Carson’s only Vietnamese restaurant readies to open doors |

Carson’s only Vietnamese restaurant readies to open doors

Becky Bosshart
Appeal Staff Writer
BRAD HORN/Nevada Appeal Brian Holm, of Loss Control Network Inc., inspects the Viet Pho restaurant in Carson City on Thursday morning. Linda Tu, who recently moved from San Francisco to Carson City, is a partner in the business that is expected to open in September.

About 25 years after fleeing communist-controlled Vietnam by boat, Richard Tran is living the American Dream. He is a business owner in Reno and is opening his second restaurant in Carson City – the area’s only Vietnamese-themed restaurant.

Viet Pho is expected to open in September following a renovation, Tran said. He’s the major shareholder in the Viet Pho Corp., which is based in Reno.

“The majority of the menu is Vietnamese, between Chinese and Thai food,” he said Wednesday. “The difference is that Chinese food more people recognize as very greasy. We cook healthy food with a little bit or no oil. The taste is very delicious and we have very good soup.”

The Vietnamese soup is called pho, a rice noodle soup. The cuisine also uses a lot of vegetables. The one thing it doesn’t traditionally have is the spicy flavor common with Thai food. That can be added at the customer’s request, Tran said.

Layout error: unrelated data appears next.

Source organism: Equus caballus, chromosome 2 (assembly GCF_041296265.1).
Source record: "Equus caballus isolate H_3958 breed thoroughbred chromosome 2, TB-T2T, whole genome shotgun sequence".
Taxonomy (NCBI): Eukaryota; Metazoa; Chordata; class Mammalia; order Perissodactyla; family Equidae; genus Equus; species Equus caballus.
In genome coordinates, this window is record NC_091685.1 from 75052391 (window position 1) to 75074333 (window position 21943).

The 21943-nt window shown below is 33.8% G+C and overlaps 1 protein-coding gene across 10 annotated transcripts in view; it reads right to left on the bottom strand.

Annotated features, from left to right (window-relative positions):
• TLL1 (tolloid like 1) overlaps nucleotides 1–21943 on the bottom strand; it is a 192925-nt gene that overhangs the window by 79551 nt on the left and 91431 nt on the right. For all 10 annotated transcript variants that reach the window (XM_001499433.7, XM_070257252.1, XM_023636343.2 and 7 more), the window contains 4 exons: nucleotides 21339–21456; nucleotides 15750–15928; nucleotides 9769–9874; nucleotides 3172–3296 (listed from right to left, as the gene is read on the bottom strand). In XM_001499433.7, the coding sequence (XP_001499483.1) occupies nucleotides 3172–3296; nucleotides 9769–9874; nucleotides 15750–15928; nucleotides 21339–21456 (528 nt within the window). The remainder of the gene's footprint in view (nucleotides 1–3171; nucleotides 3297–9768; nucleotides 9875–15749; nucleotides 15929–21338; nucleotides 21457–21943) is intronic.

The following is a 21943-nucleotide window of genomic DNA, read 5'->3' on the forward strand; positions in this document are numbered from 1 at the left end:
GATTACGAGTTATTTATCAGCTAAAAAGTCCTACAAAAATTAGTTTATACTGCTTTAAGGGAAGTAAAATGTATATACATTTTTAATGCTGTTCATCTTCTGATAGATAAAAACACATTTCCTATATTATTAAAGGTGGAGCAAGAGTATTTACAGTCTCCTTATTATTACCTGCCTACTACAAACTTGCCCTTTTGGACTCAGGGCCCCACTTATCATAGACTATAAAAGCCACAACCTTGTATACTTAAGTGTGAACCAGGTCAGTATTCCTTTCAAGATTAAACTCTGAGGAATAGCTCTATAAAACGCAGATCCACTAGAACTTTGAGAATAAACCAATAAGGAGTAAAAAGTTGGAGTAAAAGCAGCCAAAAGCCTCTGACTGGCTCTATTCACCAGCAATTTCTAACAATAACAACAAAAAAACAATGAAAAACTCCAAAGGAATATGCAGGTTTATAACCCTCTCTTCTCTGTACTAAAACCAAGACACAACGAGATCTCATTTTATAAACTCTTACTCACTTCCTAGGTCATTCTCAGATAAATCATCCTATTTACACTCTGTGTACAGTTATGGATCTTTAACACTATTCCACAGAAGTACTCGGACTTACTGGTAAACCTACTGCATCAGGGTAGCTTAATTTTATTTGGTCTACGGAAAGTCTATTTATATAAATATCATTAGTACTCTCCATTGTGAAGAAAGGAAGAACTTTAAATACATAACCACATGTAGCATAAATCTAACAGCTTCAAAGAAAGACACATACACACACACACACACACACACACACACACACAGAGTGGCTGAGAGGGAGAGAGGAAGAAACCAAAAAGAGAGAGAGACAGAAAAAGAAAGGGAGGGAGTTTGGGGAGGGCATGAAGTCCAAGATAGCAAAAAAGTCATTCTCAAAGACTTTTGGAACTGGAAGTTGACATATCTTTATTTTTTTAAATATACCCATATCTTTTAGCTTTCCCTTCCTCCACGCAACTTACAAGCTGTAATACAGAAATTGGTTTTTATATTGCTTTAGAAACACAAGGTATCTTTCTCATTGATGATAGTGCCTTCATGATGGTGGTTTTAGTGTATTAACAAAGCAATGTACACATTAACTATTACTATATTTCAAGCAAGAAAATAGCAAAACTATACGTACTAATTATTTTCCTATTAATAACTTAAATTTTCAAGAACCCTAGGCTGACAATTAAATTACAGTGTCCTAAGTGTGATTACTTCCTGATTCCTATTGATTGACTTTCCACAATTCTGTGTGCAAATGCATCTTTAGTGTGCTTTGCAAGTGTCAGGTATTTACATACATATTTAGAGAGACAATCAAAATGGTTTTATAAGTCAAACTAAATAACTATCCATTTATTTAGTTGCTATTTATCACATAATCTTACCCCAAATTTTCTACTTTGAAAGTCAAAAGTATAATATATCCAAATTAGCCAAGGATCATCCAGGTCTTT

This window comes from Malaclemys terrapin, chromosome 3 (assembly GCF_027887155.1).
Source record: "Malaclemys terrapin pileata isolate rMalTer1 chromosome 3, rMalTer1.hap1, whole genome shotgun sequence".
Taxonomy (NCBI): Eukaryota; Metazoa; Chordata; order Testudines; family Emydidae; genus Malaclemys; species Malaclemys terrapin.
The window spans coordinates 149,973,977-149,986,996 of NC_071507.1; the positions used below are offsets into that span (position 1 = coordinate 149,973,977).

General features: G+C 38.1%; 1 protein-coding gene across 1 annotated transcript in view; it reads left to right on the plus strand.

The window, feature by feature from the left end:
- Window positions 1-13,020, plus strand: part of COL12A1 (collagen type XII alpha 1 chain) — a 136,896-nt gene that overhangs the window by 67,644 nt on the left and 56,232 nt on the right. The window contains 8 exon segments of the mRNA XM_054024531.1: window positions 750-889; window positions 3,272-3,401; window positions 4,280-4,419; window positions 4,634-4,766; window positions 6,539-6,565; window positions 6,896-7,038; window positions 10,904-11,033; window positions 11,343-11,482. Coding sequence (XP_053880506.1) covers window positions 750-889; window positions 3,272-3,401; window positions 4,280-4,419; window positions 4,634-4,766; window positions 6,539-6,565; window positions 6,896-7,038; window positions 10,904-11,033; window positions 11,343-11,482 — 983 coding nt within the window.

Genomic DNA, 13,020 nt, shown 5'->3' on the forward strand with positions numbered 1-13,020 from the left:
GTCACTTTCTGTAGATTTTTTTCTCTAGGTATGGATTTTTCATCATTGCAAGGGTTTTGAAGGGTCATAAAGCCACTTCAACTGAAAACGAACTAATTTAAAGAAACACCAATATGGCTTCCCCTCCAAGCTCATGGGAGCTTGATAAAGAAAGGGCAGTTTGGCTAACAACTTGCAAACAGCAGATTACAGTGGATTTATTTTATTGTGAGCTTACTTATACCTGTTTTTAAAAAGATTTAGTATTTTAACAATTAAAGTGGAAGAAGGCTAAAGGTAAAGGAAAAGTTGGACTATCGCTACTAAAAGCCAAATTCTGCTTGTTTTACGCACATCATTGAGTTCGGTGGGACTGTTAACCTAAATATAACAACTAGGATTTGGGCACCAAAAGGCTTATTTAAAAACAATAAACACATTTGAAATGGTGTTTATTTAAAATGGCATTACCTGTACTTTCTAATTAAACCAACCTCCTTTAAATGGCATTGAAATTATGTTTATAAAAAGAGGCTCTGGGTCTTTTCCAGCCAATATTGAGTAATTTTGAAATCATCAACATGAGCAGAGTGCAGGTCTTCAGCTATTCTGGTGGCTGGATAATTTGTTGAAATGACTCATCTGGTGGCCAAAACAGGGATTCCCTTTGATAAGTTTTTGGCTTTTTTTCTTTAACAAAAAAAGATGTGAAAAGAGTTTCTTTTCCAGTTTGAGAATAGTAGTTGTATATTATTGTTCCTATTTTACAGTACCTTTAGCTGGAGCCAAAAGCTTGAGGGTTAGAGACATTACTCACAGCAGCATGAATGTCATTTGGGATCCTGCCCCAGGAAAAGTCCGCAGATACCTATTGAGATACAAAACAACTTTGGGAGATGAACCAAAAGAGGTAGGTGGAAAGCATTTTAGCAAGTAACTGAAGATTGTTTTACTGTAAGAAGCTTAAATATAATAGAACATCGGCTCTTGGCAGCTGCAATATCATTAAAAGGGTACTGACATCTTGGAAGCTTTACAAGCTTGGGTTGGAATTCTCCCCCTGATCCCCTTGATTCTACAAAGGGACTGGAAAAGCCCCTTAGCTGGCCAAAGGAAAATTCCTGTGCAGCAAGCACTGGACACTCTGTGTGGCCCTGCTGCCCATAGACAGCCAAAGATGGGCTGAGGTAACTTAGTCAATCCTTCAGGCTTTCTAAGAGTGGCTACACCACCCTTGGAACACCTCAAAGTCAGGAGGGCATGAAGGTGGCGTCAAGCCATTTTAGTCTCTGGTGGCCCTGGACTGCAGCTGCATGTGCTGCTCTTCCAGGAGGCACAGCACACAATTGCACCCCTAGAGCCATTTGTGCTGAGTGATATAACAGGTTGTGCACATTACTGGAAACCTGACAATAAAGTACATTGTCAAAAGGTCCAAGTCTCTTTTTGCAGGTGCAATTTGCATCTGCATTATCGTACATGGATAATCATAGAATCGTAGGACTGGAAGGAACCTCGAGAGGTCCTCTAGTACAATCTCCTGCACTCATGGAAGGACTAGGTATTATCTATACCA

The restaurant, located at the old East Ocean Chinese restaurant at 1214 N. Carson St., will be redecorated in a Vietnamese theme. Tran also owns the Viet Pho restaurant in Reno. He believes a Carson City restaurant was needed because of the success of his Reno restaurant. His other partners are his wife, Lillian Tran, Viet Dao and Jason Liu.

“Why I decided to open the one in Carson City is that we also have a lot of customers who come from Tahoe, Carson City and Dayton. They travel to Reno to eat my food.”

Tran had a long journey to get to Northern Nevada. He left Vietnam as one of the “boat people” fleeing communist power in 1980.

His boat was saved by a Thai ship and taken to political refuge in France, where he learned the language and lived for 20 years. At that time political refugees didn’t have the right to choose their country, he said. Tran works in the U.S. under a green card.

“I’m so very happy to live in the U.S. It’s the country of opportunity. I can do a lot of things in the U.S. just after six years that I couldn’t do in France after 20 years.”

Viet Pho will open daily from 10 a.m. to 10 p.m.

• Contact reporter Becky Bosshart at or 881-1212.